After months of mystery and speculation, it is now becoming clearer what private investor Cerberus Capital Management wants from Germany’s banks. Last summer, the powerful American investment company – named after a mythological three-headed dog which guards the gates of hell – acquired more than 5 percent of Commerzbank, Germany’s second-largest bank. In November, it proceeded to snap up at least 3 percent of Deutsche Bank, the country’s largest.
Many observers suspected that Cerberus wanted to engineer a merger between the two troubled banks. Now it seems such a jumbo merger can be ruled out, after sources confirmed to Handelsblatt that the Cerberus CEO spoke against such a linkup during an unpublicized visit to Germany last month.
In meetings with senior figures in government, administration and business, Stephen Feinberg repeatedly insisted that there is room for two major banks in Germany, with no need for them to merge. Originally, when the investor bought the stakes, there was speculation that a merged entity would be better able to hold its own against major French and US rivals. On his visit, Mr. Feinberg also expressed support for Deutsche’s embattled boss John Cryan.
The Cerberus CEO highlighting its successful long-term investment in Austrian bank Bawag.
But Mr. Feinberg also had a harder message for the banks’ managements, saying that both need to intensify efforts to cut costs and simplify structures. More ambition is needed from both companies, he said, according to sources familiar with his conversations.
Deutsche Bank had yet another difficult year in 2017. Although Germany’s stock markets boomed, Deutsche’s share price stagnated. In a statement on Friday, the bank confirmed it will make a loss for the third straight year. Perhaps even worse, investment banking revenues failed to recover, a serious blow for Mr. Cryan. And that's not all, the Trump administration’s new tax laws may cost the bank around $1.8 billion.
Things aren't much better for cross-town rival Commerzbank, which saw its share price rise more than 70 percent last year, but if anything this was a sign of weakness. All year, poor earnings and massive layoffs fueled takeover speculation, with Cerberus only one among many possible bidders. After a bailout almost 10 years ago, Germany’s federal government owns a 15-percent stake in the bank.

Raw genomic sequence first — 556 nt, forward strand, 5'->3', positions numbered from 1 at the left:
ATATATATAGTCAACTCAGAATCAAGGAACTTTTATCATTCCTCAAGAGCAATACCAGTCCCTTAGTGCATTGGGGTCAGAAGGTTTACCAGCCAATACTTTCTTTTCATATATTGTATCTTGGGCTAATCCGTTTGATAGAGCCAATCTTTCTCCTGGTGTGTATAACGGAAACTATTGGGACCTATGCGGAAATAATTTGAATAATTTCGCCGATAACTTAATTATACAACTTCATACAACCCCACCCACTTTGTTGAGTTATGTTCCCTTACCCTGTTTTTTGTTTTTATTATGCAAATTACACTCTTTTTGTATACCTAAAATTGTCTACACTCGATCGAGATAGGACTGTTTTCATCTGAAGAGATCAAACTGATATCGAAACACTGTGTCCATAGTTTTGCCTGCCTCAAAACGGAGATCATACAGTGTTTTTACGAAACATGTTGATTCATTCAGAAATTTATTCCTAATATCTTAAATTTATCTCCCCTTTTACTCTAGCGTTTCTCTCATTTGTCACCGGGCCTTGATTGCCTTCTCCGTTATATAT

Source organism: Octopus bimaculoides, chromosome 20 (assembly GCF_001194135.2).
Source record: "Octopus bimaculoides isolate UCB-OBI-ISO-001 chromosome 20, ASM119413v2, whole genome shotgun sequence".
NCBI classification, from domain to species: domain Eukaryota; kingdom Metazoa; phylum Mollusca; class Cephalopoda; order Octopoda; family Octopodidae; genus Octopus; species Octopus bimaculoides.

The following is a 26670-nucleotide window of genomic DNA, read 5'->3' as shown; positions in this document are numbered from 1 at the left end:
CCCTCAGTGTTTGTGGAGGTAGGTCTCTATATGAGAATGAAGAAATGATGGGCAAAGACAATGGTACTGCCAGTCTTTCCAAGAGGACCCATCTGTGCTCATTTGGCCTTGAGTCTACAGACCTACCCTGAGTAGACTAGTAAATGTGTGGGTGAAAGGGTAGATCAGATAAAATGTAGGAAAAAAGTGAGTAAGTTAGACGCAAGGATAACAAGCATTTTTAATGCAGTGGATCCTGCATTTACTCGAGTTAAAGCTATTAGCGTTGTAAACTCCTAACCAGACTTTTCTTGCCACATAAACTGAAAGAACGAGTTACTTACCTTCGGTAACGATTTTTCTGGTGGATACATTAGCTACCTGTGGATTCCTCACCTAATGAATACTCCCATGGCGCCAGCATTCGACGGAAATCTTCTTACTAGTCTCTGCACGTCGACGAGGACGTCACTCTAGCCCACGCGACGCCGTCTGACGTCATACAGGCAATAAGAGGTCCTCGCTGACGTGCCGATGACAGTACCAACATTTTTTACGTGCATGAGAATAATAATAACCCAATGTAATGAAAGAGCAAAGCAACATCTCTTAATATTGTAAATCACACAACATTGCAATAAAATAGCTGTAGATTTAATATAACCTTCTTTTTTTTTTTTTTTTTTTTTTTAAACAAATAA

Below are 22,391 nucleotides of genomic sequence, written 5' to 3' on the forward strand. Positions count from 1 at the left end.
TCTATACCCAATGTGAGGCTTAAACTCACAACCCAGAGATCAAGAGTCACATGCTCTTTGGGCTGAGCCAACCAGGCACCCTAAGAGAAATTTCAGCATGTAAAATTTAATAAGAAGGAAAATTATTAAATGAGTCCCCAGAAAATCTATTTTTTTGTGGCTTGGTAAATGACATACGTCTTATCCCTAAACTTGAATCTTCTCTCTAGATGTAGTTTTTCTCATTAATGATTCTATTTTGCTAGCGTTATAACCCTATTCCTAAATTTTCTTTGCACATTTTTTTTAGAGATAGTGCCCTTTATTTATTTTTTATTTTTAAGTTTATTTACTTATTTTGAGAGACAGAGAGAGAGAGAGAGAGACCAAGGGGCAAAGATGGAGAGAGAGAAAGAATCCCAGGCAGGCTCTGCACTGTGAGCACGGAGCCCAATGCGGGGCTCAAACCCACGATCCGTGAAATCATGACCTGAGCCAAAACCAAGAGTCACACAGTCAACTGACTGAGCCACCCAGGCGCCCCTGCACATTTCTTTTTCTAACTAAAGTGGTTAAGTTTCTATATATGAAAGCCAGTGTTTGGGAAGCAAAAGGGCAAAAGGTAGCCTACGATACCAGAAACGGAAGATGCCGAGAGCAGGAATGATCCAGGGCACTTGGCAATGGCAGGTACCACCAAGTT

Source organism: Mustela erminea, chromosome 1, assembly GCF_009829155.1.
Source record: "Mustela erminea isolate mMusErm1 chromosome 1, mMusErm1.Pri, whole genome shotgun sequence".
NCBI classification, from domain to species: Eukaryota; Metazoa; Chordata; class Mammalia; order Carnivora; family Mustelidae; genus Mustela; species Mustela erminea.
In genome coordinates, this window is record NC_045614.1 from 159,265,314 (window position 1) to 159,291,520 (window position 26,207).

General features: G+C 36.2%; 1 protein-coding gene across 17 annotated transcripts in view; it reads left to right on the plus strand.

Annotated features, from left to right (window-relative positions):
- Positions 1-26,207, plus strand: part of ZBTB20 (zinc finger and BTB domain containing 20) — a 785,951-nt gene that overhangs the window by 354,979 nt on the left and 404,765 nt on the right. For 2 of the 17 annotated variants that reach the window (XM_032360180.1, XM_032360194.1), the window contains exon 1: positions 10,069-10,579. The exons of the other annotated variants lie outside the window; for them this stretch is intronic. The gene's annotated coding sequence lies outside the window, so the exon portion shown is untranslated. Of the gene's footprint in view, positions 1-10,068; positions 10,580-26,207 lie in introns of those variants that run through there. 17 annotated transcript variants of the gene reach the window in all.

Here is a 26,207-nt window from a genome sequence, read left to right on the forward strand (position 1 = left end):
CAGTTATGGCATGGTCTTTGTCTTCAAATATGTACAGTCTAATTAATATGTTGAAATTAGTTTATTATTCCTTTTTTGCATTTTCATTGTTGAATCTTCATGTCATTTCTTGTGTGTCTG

The famously secretive Mr. Feinberg was accompanied on his visit by David Knower, head of Cerberus Germany, and Frank Bruno, who coordinates the company’s global operations in the financial sector. The group is said to have met with officials in a number of German government departments, the country’s central bank and Bafin, the country's financial regulator.
Meetings also took place with senior executives at Deutsche Bank and Commerzbank, as well as CEOs from several major non-financial firms: Cerberus is said to be interested in purchasing divisions demerged by the firms.
The chance to speak directly to Mr. Feinberg was particularly welcomed within the financial sector, where Cerberus’s acquisition of stakes in Commerzbank and Deutsche Bank last year set off a wave of speculation. In addition, the American firm, together with financial investor JC Flowers, is bidding to buy HSH Nordbank, a publicly-owned bank which European regulators insist must be sold by the end of February.
In all of his meetings, Mr. Feinberg reassured officials that Cerberus is a long-term investor, concerned with making the banks more efficient. He pointed out that the firm held financial industry investments longer than it did in other industries, highlighting Cerberus’ role with the Austrian bank Bawag, where its investment lasted 10 years, ending with a stock market flotation last October.
For many years, Mr. Feinberg has aimed to improve relations in German financial and political circles, even hiring former ministers as consultants. This time, he appears to have made a good impression.
The meetings are said to have been friendly. “He wasn’t just paying lip service on the question of long-term investment,” said a person familiar with the meetings. Several sources said they were impressed by the American CEO’s detailed knowledge of the problems facing German banks.
Mr. Feinberg’s charm offensive comes at a time when his company needs goodwill among German government and regulatory officials: if Cerberus’ bid for HSH Nordbank is successful, it must be approved by the country’s regulatory bodies, including Bafin. Bidding for the Hamburg-based bank closed on Friday and there have been three bids so far, according to news agency Reuters. Alongside the consortium around Cerberus, which already owns around 5 percent of the bank, bids were made by the US private equity investor Apollo and by London-based Socrates Capital. In the coming weeks, the German states of Hamburg and Schleswig-Holstein, the bank’s majority owners, will decide which bids will go forward to formal negotiations.
The Cerberus approach appears to have prominent supporters at the bank. Last week HSH supervisory board chairman Thomas Mirow told financial newspaper Börsen-Zeitung that Cerberus’s treatment of Bawag showed that the financial investor could “take a totally strategic perspective,” and was not solely interested in plundering for quick profits. Music to Mr. Feinberg’s ears, no doubt.
Handelsblatt journalists Michael Maisch, Daniel Schäfer, Martin Greive and Jan Hildebrand contributed to this article. To contact the authors: [email protected], [email protected], [email protected], [email protected]